Egyptian artist Mohamed Nagy (Alexandria, 1888 - Cairo, 1956) is regarded as one of the founders of modern Egyptian art. He was responsible for establishing the modern painting school of Egypt.
Born on 17 January 1888, Nagy studied music and painting at an early age, becoming an accomplished violinist. His poetic and literary talents bloomed as he began reading Egyptian folk tales.
Nagy studied law in Lyon, France in 1906-1910 before becoming the first Egyptian to study at the Academy of Fine Arts in Florence, Italy, in 1910-1914. There he had the opportunity to study under none other than Claude Monet (1840-1926).
The nationalist movement at the beginning of the 20th century motivated Nagy to work hard and his enthusiasm found expression in the exquisite paintings of that period.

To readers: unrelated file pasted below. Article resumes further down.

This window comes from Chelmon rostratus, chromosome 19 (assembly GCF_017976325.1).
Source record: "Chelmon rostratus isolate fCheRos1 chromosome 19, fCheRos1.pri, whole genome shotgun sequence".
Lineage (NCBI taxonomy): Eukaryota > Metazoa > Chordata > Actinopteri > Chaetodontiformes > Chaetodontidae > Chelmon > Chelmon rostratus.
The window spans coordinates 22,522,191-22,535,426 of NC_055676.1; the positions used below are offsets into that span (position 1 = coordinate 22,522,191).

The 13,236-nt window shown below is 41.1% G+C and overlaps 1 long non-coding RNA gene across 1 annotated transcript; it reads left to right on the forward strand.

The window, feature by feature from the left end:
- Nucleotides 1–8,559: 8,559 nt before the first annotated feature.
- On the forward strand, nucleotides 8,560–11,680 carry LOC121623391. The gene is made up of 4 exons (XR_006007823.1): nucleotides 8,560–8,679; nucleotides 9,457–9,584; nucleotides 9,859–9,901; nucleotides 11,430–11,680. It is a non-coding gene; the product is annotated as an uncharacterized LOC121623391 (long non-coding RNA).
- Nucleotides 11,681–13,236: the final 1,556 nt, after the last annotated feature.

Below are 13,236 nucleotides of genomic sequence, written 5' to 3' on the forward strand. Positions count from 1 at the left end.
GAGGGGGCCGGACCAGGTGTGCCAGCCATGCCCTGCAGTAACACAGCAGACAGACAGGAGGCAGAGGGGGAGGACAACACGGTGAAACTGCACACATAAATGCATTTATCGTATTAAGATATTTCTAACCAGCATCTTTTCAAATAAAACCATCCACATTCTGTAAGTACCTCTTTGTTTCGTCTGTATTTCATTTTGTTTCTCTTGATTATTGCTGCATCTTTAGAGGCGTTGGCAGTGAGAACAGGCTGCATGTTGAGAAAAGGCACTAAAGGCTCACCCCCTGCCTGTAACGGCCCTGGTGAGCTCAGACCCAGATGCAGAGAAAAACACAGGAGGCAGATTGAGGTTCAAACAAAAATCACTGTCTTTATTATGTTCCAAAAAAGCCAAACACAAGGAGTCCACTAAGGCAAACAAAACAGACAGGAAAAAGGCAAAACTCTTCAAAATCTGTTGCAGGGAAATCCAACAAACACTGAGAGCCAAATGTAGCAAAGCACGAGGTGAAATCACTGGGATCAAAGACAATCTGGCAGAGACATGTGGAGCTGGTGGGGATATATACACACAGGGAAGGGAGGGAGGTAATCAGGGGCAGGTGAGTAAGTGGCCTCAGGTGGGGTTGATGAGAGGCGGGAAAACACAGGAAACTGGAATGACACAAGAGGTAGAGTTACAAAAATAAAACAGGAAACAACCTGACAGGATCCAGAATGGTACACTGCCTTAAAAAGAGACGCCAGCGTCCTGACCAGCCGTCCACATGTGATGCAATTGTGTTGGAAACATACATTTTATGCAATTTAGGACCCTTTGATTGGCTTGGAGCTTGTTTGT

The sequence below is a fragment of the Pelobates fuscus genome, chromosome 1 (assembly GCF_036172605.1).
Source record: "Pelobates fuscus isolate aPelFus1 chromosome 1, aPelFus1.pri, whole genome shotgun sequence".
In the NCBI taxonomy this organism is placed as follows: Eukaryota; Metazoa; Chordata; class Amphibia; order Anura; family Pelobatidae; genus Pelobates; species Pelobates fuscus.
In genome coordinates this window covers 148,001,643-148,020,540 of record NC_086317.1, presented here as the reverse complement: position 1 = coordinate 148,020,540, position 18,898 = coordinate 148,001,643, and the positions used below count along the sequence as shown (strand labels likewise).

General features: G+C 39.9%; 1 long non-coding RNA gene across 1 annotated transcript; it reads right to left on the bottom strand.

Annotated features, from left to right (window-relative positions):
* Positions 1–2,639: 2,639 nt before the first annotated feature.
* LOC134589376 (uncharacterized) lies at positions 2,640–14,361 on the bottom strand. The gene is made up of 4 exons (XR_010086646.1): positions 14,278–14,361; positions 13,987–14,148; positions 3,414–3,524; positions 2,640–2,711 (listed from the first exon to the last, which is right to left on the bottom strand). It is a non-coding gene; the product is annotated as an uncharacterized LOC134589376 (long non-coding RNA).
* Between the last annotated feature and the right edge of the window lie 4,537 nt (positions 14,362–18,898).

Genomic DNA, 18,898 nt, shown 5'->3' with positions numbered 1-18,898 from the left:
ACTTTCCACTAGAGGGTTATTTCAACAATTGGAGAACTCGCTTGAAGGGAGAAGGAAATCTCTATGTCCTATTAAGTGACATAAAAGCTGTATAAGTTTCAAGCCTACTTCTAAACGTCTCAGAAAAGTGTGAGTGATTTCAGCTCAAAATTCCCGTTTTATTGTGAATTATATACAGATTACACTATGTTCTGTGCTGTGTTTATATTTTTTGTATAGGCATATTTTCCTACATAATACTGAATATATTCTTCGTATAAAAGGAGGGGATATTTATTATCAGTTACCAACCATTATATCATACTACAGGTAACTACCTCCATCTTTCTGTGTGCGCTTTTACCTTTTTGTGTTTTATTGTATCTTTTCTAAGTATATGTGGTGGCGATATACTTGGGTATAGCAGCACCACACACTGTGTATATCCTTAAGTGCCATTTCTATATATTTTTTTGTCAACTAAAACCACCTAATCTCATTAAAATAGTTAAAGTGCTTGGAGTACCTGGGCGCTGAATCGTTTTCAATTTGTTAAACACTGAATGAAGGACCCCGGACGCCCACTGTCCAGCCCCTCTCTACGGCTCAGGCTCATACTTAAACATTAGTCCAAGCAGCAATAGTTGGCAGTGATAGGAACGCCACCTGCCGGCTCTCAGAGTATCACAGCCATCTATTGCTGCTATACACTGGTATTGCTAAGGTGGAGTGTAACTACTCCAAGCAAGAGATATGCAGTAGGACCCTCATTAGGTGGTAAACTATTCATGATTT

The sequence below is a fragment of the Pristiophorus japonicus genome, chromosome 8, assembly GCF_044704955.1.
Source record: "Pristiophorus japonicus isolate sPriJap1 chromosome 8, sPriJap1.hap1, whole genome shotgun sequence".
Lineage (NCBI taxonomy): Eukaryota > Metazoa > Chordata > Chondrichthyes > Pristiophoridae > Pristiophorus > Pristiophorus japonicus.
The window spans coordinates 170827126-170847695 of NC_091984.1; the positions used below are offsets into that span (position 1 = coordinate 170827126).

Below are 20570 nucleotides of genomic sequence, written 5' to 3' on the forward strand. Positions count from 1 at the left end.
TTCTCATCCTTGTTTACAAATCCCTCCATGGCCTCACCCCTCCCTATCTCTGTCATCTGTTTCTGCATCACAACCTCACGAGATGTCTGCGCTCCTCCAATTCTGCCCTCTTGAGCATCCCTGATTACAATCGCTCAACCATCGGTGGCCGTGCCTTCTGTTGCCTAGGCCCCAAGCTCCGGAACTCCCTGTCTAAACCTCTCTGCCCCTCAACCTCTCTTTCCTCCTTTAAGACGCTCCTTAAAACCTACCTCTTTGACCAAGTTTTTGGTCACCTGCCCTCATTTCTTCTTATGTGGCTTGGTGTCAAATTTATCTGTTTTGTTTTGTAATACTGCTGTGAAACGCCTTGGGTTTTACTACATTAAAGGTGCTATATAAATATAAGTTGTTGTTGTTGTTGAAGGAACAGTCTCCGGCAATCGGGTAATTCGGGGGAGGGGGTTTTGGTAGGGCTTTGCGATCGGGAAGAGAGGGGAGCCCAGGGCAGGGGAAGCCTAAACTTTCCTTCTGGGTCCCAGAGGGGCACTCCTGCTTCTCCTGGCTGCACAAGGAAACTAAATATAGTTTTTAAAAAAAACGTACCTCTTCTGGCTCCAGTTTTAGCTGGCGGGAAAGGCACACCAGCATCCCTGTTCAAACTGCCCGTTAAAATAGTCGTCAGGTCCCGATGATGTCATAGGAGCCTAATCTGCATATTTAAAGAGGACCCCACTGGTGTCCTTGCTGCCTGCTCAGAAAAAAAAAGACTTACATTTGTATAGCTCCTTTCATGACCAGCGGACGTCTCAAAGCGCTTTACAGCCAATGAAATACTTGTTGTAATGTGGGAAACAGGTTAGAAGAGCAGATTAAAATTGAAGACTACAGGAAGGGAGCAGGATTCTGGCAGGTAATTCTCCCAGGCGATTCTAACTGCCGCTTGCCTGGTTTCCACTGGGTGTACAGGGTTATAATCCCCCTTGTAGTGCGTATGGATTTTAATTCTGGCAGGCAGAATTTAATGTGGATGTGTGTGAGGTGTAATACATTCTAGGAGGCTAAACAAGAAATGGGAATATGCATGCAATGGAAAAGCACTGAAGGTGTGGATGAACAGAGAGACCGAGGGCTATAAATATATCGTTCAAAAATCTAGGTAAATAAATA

Nagy’s paintings served political and cultural purposes and helped spread awareness and disseminate knowledge. Egypt Renaissance, for example, for which he was awarded gold at the Salon du Paris, together with his murals Ancient Egyptian Medicine, Arab Medicine, Folk Medicine and The Inauguration of Mohamed Ali show a perfect balance between modern world artistic trends and Egyptian identity.
Nagy founded the Alexandria Atelier for Artists and Writers in 1935, Cairo Atelier in 1952, the Arts Club in 1941, and the Artists Studio in Al-Qurana in Luxor in 1941.
He was the first Egyptian to hold the position of principal of the Cairo-based Higher School of Fine Arts. Nagy was also appointed director of the Cairo’s Modern Art Museum in 1939-47 and the Egyptian Academy of Arts in Rome in 1947-1950.
After his death, Nagy’s atelier was turned into a museum housing his masterpieces and inaugurated by then Minister of Culture Tharwat Okasha on 13 July 1968.
*A version of this article appears in print in the 24 September, 2020 edition of Al-Ahram Weekly